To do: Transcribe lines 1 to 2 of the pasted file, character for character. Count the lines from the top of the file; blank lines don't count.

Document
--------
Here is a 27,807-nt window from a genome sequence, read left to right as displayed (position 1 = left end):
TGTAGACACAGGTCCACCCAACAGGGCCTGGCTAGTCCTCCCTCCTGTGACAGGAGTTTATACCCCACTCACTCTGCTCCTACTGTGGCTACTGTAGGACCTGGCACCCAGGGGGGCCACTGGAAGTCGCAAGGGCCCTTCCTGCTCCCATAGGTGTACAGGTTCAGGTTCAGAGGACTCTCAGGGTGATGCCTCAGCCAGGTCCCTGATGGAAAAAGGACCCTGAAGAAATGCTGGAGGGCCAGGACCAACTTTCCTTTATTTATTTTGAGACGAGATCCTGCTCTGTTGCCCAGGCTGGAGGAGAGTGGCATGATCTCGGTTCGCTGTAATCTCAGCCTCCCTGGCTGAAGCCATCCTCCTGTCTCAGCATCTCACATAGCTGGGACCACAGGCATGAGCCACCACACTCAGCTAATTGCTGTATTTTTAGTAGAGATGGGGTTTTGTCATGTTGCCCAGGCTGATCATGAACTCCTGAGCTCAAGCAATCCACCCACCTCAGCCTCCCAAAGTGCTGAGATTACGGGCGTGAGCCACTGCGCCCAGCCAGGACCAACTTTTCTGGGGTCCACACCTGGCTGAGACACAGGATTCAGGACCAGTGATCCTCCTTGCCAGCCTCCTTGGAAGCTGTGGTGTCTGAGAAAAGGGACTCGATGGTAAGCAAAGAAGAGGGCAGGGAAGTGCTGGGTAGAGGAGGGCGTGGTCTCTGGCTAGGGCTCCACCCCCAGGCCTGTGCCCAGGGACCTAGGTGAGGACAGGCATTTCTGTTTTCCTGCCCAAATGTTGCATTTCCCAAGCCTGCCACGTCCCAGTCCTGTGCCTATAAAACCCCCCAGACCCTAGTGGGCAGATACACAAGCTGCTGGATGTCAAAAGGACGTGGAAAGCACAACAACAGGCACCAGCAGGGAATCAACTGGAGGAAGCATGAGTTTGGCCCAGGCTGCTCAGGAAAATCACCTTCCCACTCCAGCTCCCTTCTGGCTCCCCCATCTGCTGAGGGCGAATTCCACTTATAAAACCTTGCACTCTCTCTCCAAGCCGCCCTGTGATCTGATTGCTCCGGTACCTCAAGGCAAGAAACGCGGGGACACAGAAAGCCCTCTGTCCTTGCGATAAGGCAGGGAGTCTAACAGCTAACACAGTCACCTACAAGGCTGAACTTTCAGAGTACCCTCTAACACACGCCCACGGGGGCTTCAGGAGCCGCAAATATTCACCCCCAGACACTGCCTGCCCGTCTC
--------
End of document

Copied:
Here is a 27,807-nt window from a genome sequence, read left to right as displayed (position 1 = left end):
TGTAGACACAGGTCCACCCAACAGGGCCTGGCTAGTCCTCCCTCCTGTGACAGGAGTTTATACCCCACTCACTCTGCTCCTACTGTGGCTACTGTAGGACCTGGCACCCAGGGGGGCCACTGGAAGTCGCAAGGGCCCTTCCTGCTCCCATAGGTGTACAGGTTCAGGTTCAGAGGACTCTCAGGGTGATGCCTCAGCCAGGTCCCTGATGGAAAAAGGACCCTGAAGAAATGCTGGAGGGCCAGGACCAACTTTCCTTTATTTATTTTGAGACGAGATCCTGCTCTGTTGCCCAGGCTGGAGGAGAGTGGCATGATCTCGGTTCGCTGTAATCTCAGCCTCCCTGGCTGAAGCCATCCTCCTGTCTCAGCATCTCACATAGCTGGGACCACAGGCATGAGCCACCACACTCAGCTAATTGCTGTATTTTTAGTAGAGATGGGGTTTTGTCATGTTGCCCAGGCTGATCATGAACTCCTGAGCTCAAGCAATCCACCCACCTCAGCCTCCCAAAGTGCTGAGATTACGGGCGTGAGCCACTGCGCCCAGCCAGGACCAACTTTTCTGGGGTCCACACCTGGCTGAGACACAGGATTCAGGACCAGTGATCCTCCTTGCCAGCCTCCTTGGAAGCTGTGGTGTCTGAGAAAAGGGACTCGATGGTAAGCAAAGAAGAGGGCAGGGAAGTGCTGGGTAGAGGAGGGCGTGGTCTCTGGCTAGGGCTCCACCCCCAGGCCTGTGCCCAGGGACCTAGGTGAGGACAGGCATTTCTGTTTTCCTGCCCAAATGTTGCATTTCCCAAGCCTGCCACGTCCCAGTCCTGTGCCTATAAAACCCCCCAGACCCTAGTGGGCAGATACACAAGCTGCTGGATGTCAAAAGGACGTGGAAAGCACAACAACAGGCACCAGCAGGGAATCAACTGGAGGAAGCATGAGTTTGGCCCAGGCTGCTCAGGAAAATCACCTTCCCACTCCAGCTCCCTTCTGGCTCCCCCATCTGCTGAGGGCGAATTCCACTTATAAAACCTTGCACTCTCTCTCCAAGCCGCCCTGTGATCTGATTGCTCCGGTACCTCAAGGCAAGAAACGCGGGGACACAGAAAGCCCTCTGTCCTTGCGATAAGGCAGGGAGTCTAACAGCTAACACAGTCACCTACAAGGCTGAACTTTCAGAGTACCCTCTAACACACGCCCACGGGGGCTTCAGGAGCCGCAAATATTCACCCCCAGACACTGCCTGCCCGTCTC